Stillness in tai chi movement

But it is possible that Taiji never leaves Wuji and Wuji is always present in every movement.

Taijiquan as a “martial art” is essentially an art of being aware of one’s self in time and moving from a place of stillness, maintaining it in the midst of movement. I understand this place of stillness as “Wuji,” which has many definitions among various philosophical sources: “state of undifferentiated (non)being,” “standing like a mountain,” “unselfconscious oneness,” “empty, yet alive, changeable, agile, quiet.”

“Taiji is born out of Wuji,” the classic states, and it returns to Wuji. Taiji is movement, wuji is empty and still. It is infinity, where one returns to one’s self. Stillness to movement to stillness…. Yin to Yang to Yin and so on. This suggests leaving and returning. Too often we leave and neglect to return. But it is possible that Taiji never leaves Wuji and Wuji is always present in every movement. This is stillness in movement. Your awareness never leaves Wuji even while your body flows in and out of Yin and Yang.

The timeless quiet of tai chi

A quiet part of us rests deep within that is aware of everything we experience. It is an ancient part of us, timeless and vast, beyond day and night, light and dark. It seems to sleep while we move through life, going places, doing things, saying things, thinking things, being things. We’ve forgotten it’s there. Taijiquan is a means of recognizing and acknowledging its movement within, of listening to it and reconnecting with it.

Life between tai chi practices

Life is something you do between tai chi practices. You might agree. In the very least, tai chi offers a chance to take a break from the usual tracking of daily affairs and distractions that fill our days. In some ways, we find solace in those distractions, whatever they might be, but sometimes we don’t. At such times, it may feel better to do tai chi.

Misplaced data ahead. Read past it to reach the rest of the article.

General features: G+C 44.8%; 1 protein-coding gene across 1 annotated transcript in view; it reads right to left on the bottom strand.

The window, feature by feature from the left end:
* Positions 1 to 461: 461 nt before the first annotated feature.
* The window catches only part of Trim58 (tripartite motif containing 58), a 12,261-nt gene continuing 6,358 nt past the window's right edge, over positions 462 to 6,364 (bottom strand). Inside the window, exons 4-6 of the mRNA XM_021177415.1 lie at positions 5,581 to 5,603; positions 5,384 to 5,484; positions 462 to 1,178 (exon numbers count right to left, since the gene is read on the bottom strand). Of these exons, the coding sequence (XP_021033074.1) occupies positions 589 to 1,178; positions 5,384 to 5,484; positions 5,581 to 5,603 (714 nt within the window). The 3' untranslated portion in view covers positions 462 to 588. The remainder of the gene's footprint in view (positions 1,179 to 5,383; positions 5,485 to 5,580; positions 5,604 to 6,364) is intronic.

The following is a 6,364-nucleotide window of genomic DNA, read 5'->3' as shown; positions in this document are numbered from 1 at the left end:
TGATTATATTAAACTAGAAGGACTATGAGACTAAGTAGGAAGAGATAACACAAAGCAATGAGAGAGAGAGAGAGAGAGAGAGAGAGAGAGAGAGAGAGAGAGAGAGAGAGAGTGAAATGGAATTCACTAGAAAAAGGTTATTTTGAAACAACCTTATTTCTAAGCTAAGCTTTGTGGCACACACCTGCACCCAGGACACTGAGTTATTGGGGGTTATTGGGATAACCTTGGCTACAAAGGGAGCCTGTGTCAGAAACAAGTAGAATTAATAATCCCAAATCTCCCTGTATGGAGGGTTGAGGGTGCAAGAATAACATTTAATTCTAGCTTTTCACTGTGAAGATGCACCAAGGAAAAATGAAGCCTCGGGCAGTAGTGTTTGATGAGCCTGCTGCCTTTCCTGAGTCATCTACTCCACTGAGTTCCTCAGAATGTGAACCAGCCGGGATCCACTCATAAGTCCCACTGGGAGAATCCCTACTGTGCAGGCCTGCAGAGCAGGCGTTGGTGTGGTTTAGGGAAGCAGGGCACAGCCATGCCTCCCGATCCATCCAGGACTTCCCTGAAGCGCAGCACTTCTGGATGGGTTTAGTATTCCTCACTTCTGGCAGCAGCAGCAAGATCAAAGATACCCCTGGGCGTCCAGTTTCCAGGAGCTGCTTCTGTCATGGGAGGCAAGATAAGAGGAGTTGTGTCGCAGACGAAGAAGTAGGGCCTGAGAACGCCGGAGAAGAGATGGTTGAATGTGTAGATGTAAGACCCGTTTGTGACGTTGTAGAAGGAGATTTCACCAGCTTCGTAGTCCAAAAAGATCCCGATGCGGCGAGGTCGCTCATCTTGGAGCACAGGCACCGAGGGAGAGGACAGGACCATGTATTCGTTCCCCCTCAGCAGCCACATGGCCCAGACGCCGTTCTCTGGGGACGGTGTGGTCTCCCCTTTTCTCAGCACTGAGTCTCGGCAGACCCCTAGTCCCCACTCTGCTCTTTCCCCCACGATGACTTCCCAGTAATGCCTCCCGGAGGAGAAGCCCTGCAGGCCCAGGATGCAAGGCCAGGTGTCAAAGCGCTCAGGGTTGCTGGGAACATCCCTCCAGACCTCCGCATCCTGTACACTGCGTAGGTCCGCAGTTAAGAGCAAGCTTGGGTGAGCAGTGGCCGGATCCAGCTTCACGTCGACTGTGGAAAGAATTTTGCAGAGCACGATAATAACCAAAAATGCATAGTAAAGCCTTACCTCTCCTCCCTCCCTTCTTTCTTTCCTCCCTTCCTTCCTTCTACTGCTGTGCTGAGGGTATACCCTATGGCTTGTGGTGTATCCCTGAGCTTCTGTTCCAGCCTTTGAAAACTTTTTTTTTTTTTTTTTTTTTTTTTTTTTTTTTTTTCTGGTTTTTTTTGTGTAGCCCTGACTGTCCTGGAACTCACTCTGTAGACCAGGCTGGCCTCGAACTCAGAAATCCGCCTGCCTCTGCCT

It matters little what the issue might be—jobs, recreation, even an illness or injury in the body’s structure, or organs. Maybe heart and mind. It could be chronic or it could be acute. It could be something you ate or it could be an injury from 30 years ago. If you lapse, for whatever reason, you feel the lack in just a couple of days. That feeling of “I just don’t feel like it today,” loses its punch when you have reached a threshold of body memory, saturated by tai chi practice. I don’t know, maybe tai chi is living and life is something you do, too.

The beginner always, curated

Perpetual learner, deliberate practice, repetition without repetition, intellectual humility, openness to new ways of learning. … They don’t mention taijiquan, but in fits the bill in this BBC article.

“How a ‘beginners mindset’ can help you learn anything”

https://www.bbc.com/worklife/article/20210222-how-a-beginners-mindset-can-help-you-learn-anything?ocid=ww.social.link.email

We are not so resilient as we age

We are not so resilient as we age. Yet we try to do the same things as when we are young. Thinking it will pass. The pain and discomfort. But our older bodies don’t recuperate as they once did from the beatings we gave them. We are compelled to rethink our strategy. One thing we have at our disposal is to approach movement from new angles. To head off the damage before we do it so we have less to recuperate from in the first place. That means changing habits and habitual practices that cause pain and damage. I insist tai chi is a way to that. It doesn’t get the acceptance that it deserves. So what do you do? Or don’t do? Don’t get up in morning? Couch bomb on off days? Move differently? Eat differently? What works?